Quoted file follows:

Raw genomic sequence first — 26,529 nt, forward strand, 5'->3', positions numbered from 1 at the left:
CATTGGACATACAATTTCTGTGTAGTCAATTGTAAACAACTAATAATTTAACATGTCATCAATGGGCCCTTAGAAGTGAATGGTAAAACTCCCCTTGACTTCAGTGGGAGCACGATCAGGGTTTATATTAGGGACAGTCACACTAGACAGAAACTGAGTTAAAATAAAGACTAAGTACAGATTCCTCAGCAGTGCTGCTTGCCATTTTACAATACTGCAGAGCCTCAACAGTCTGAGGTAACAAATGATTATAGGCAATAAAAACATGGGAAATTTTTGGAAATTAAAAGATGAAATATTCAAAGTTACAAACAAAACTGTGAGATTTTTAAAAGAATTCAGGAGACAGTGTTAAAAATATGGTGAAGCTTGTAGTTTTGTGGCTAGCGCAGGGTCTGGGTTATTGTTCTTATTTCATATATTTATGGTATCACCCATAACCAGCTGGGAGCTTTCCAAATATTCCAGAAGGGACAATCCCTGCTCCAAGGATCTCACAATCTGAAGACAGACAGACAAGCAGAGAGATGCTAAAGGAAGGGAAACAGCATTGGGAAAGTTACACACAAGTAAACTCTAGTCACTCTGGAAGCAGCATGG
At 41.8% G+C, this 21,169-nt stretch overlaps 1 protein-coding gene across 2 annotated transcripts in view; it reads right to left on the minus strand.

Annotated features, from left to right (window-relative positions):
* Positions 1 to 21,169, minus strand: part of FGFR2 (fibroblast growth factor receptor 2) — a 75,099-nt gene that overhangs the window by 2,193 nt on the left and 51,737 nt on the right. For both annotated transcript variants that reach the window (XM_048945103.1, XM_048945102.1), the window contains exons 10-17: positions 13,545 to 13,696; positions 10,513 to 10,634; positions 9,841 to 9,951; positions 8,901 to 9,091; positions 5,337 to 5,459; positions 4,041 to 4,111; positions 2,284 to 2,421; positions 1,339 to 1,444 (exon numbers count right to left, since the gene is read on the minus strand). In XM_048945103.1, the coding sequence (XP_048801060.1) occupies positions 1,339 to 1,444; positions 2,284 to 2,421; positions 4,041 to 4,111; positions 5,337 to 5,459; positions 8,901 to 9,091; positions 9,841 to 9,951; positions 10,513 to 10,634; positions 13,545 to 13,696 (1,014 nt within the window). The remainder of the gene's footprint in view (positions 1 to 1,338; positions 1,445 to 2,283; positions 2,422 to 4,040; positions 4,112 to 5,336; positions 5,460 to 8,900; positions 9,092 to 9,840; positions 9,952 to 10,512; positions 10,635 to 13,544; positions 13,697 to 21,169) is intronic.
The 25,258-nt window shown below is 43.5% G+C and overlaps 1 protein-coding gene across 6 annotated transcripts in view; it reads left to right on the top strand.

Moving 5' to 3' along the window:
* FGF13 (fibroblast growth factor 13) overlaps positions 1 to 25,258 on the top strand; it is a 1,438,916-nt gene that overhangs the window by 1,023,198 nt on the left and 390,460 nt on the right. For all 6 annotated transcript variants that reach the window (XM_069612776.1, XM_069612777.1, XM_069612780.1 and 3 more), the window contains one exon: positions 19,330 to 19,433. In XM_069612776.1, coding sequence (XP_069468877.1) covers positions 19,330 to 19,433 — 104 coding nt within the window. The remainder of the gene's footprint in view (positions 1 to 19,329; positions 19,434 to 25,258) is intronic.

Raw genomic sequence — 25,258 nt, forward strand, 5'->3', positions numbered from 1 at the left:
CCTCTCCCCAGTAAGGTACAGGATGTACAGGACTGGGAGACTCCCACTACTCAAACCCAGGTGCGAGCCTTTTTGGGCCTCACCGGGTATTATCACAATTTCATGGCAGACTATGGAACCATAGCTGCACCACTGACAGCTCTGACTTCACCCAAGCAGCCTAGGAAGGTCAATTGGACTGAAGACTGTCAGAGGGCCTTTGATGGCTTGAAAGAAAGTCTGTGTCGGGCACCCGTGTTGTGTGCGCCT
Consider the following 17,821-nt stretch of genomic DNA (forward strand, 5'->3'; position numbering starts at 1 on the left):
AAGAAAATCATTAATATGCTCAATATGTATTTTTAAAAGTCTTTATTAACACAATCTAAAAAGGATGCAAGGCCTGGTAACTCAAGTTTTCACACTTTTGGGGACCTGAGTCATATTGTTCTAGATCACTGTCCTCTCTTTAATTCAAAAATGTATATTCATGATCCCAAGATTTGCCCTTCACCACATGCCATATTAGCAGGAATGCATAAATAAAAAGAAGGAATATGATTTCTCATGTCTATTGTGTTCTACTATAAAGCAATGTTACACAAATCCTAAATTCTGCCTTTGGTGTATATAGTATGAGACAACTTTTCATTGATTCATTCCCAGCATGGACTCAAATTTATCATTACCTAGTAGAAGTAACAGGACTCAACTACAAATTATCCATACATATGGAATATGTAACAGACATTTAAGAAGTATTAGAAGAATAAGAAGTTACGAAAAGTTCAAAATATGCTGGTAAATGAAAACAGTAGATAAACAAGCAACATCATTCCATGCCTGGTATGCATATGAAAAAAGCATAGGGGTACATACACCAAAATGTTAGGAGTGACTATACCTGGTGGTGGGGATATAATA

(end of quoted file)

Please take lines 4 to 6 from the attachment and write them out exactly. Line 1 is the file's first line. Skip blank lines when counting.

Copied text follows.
Annotated features, from left to right (window-relative positions):
* Positions 1 to 21,169, minus strand: part of FGFR2 (fibroblast growth factor receptor 2) — a 75,099-nt gene that overhangs the window by 2,193 nt on the left and 51,737 nt on the right. For both annotated transcript variants that reach the window (XM_048945103.1, XM_048945102.1), the window contains exons 10-17: positions 13,545 to 13,696; positions 10,513 to 10,634; positions 9,841 to 9,951; positions 8,901 to 9,091; positions 5,337 to 5,459; positions 4,041 to 4,111; positions 2,284 to 2,421; positions 1,339 to 1,444 (exon numbers count right to left, since the gene is read on the minus strand). In XM_048945103.1, the coding sequence (XP_048801060.1) occupies positions 1,339 to 1,444; positions 2,284 to 2,421; positions 4,041 to 4,111; positions 5,337 to 5,459; positions 8,901 to 9,091; positions 9,841 to 9,951; positions 10,513 to 10,634; positions 13,545 to 13,696 (1,014 nt within the window). The remainder of the gene's footprint in view (positions 1 to 1,338; positions 1,445 to 2,283; positions 2,422 to 4,040; positions 4,112 to 5,336; positions 5,460 to 8,900; positions 9,092 to 9,840; positions 9,952 to 10,512; positions 10,635 to 13,544; positions 13,697 to 21,169) is intronic.
The 25,258-nt window shown below is 43.5% G+C and overlaps 1 protein-coding gene across 6 annotated transcripts in view; it reads left to right on the top strand.